DENVER (CBS4)– A sweeping fentanyl bill has passed the state Senate but it looks different than the version that passed the House. Senators added more than 30 amendments, including a controversial one around felony possession. If the House doesn’t agree to the changes, the bill will go to a conference committee where lawmakers either work out the differences or the bill dies.
It has been one of the most emotional bills of the legislative session, with more than 40 hours of debate, 270 proposed amendments, and testimony from 100’s of people including police, prosecutors and parents.
Some of those parents were in the Senate gallery when the bill passed, including moms like Aretta Gallegos, “My daughter passed away from fentanyl poisoning in 2021.”
Gallegos is among dozens of parents who came to the state Capitol day after day to tell their stories in committee hearings.
Matt Riviere lost both of his sons when they took what they thought was Oxycodone but it was poisoned with fentanyl, “I know my boys are looking down and they’re happy that dad is speaking out.”
Coco Peterson says testifying on the bill was her way of putting her healing into action after losing her sister to fentanyl poisoning, “Is it perfect for every one of us? No. But it is an amazing first step.”
For Senator Brittany Pettersen, one of the bill sponsors, it is a step on a seven-year journey.
She has brought bill after bill to address the opioid epidemic, “We are on the third wave of the worst overdose crisis this country has ever seen.”
Pettersen has seen it up close. When she was just 6 years old, her mom became addicted to prescription drugs, then heroin, then fentanyl.
“With nowhere to turn, no treatment available,” said Pettersen.
She says 450 people in Colorado are on a waitlist for treatment now. Pettersen wiped away tears as she pleaded with colleagues to pass a bill that provides tens of millions of dollars for treatment, education and harm reduction.
“I asked people to vote for the bill in honor of the families there, the loved ones they lost, people like my mom who are lucky enough to still be here, and for all the people, we’ll never know their names, whose lives we’ll save by passing this bill.”
The bill is not only focused on those who use drugs but those who sell them. It makes the distribution of any amount of fentanyl a felony and requires mandatory prison if someone dies, depending on the amount sold.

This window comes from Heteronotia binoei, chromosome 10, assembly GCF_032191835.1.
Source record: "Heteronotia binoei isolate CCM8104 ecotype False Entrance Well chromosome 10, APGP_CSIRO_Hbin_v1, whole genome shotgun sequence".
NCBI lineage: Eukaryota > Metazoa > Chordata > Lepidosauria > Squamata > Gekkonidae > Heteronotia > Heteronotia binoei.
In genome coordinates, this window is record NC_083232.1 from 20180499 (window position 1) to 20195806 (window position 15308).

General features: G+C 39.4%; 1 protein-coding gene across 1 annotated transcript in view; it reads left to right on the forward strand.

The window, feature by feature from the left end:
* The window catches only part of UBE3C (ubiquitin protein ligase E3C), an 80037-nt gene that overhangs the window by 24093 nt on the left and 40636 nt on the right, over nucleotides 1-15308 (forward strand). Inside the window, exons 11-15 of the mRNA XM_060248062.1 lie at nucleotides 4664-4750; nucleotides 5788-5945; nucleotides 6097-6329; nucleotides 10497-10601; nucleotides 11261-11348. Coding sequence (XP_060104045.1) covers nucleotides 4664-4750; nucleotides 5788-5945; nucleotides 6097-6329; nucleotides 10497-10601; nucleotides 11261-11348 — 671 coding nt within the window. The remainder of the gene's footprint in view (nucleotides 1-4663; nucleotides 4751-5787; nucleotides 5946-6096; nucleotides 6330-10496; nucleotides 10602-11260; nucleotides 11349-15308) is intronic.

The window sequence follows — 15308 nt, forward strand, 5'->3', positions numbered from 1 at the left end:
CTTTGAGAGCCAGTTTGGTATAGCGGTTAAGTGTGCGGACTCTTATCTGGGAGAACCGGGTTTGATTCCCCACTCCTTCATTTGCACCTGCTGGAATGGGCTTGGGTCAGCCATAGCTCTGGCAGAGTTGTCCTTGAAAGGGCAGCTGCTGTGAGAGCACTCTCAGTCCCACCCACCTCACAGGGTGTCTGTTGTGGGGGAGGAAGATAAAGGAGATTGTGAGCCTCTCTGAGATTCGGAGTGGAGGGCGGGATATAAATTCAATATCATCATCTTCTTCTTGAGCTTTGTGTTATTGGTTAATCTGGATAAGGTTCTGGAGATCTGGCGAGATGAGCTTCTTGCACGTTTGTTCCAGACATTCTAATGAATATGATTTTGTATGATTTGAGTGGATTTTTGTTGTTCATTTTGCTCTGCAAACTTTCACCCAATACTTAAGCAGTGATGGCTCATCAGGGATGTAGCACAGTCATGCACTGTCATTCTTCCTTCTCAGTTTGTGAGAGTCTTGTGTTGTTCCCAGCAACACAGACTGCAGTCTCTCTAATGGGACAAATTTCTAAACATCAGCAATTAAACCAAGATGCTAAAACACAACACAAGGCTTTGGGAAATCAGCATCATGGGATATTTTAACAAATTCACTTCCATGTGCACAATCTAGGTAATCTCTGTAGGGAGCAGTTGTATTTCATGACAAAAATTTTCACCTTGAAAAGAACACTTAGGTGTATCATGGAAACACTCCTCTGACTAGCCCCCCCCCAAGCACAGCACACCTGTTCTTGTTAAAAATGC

“Someone who deals this drug, and someone dies from it, needs to be held accountable,” said Gallegos.
The most controversial provision in the bill – and one that threatens its survival – makes it a felony to possess one to four grams of a fentanyl mixture, regardless of whether the person knew the mixture had fentanyl or not. The House version required a person to know they had fentanyl in their possession.
The Colorado District Attorneys’ Council, which represents the state’s 22 elected District Attorneys, is worried the House will strip the provision.
Executive Director Tom Raynes said, “If legislators in the House reinstate the highly restrictive burden requiring prosecutors to prove exactly what a drug user thought they were buying or using, the entire purpose of adding the 1-4 gram felony-level possession is eviscerated, leaving users and sellers to brazenly roam our communities with 20-30-40 fentanyl pills – and they will leave bodies in their wake.”
Raynes says anyone with more than one gram is not just using but selling, “Being an addict, while tragic, cannot be allowed as an excuse for a person to avoid felony consequences when they put the lives of others at risk by possessing, trading or selling more than a personal use amount – 1 gram/10 pills is more than a reasonable limit.”
Under the bill, if a person with 1-4 grams completes treatment, the charge would be dropped to a misdemeanor and the person’s record sealed.
The bill also allocates $7 million to help police and prosecutors with the investigations. Peterson wishes her sister’s death had been investigated more, “But I also know that the tools aren’t in place. If there’s not a way to charge people, if they’re too overwhelmed with people’s deaths, they need the tools.”
Riviere says he had never participated in the legislative process until now and has found purpose in his pain, “All us parents here and the ones who have lost people, we’re the voice for those who have gone silent through this crisis.”